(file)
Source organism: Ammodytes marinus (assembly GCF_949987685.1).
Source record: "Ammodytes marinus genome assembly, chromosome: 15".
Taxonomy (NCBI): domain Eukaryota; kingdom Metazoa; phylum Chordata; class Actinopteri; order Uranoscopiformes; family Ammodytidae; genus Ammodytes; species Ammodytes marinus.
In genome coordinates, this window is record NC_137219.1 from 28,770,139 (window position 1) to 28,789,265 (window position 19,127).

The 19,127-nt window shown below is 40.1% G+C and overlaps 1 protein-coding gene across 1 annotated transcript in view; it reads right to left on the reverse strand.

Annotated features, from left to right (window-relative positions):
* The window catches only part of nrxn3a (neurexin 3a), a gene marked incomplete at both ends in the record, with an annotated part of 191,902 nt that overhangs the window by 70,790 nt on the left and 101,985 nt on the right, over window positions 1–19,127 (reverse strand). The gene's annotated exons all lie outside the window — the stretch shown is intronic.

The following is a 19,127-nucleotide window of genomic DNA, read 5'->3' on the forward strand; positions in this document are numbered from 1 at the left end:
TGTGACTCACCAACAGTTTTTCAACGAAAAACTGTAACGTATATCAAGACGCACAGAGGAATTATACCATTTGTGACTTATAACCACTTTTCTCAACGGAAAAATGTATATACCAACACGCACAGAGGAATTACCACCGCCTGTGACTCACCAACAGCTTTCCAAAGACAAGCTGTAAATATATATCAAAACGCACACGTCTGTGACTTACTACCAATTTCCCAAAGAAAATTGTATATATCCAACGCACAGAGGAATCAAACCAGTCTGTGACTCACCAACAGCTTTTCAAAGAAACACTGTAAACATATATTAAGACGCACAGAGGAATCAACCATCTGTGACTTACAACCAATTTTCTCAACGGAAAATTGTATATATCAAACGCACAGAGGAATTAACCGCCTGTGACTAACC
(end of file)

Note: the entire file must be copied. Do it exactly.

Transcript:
Source organism: Ammodytes marinus (assembly GCF_949987685.1).
Source record: "Ammodytes marinus genome assembly, chromosome: 15".
Taxonomy (NCBI): domain Eukaryota; kingdom Metazoa; phylum Chordata; class Actinopteri; order Uranoscopiformes; family Ammodytidae; genus Ammodytes; species Ammodytes marinus.
In genome coordinates, this window is record NC_137219.1 from 28,770,139 (window position 1) to 28,789,265 (window position 19,127).

The 19,127-nt window shown below is 40.1% G+C and overlaps 1 protein-coding gene across 1 annotated transcript in view; it reads right to left on the reverse strand.

Annotated features, from left to right (window-relative positions):
* The window catches only part of nrxn3a (neurexin 3a), a gene marked incomplete at both ends in the record, with an annotated part of 191,902 nt that overhangs the window by 70,790 nt on the left and 101,985 nt on the right, over window positions 1–19,127 (reverse strand). The gene's annotated exons all lie outside the window — the stretch shown is intronic.

The following is a 19,127-nucleotide window of genomic DNA, read 5'->3' on the forward strand; positions in this document are numbered from 1 at the left end:
TGTGACTCACCAACAGTTTTTCAACGAAAAACTGTAACGTATATCAAGACGCACAGAGGAATTATACCATTTGTGACTTATAACCACTTTTCTCAACGGAAAAATGTATATACCAACACGCACAGAGGAATTACCACCGCCTGTGACTCACCAACAGCTTTCCAAAGACAAGCTGTAAATATATATCAAAACGCACACGTCTGTGACTTACTACCAATTTCCCAAAGAAAATTGTATATATCCAACGCACAGAGGAATCAAACCAGTCTGTGACTCACCAACAGCTTTTCAAAGAAACACTGTAAACATATATTAAGACGCACAGAGGAATCAACCATCTGTGACTTACAACCAATTTTCTCAACGGAAAATTGTATATATCAAACGCACAGAGGAATTAACCGCCTGTGACTAACC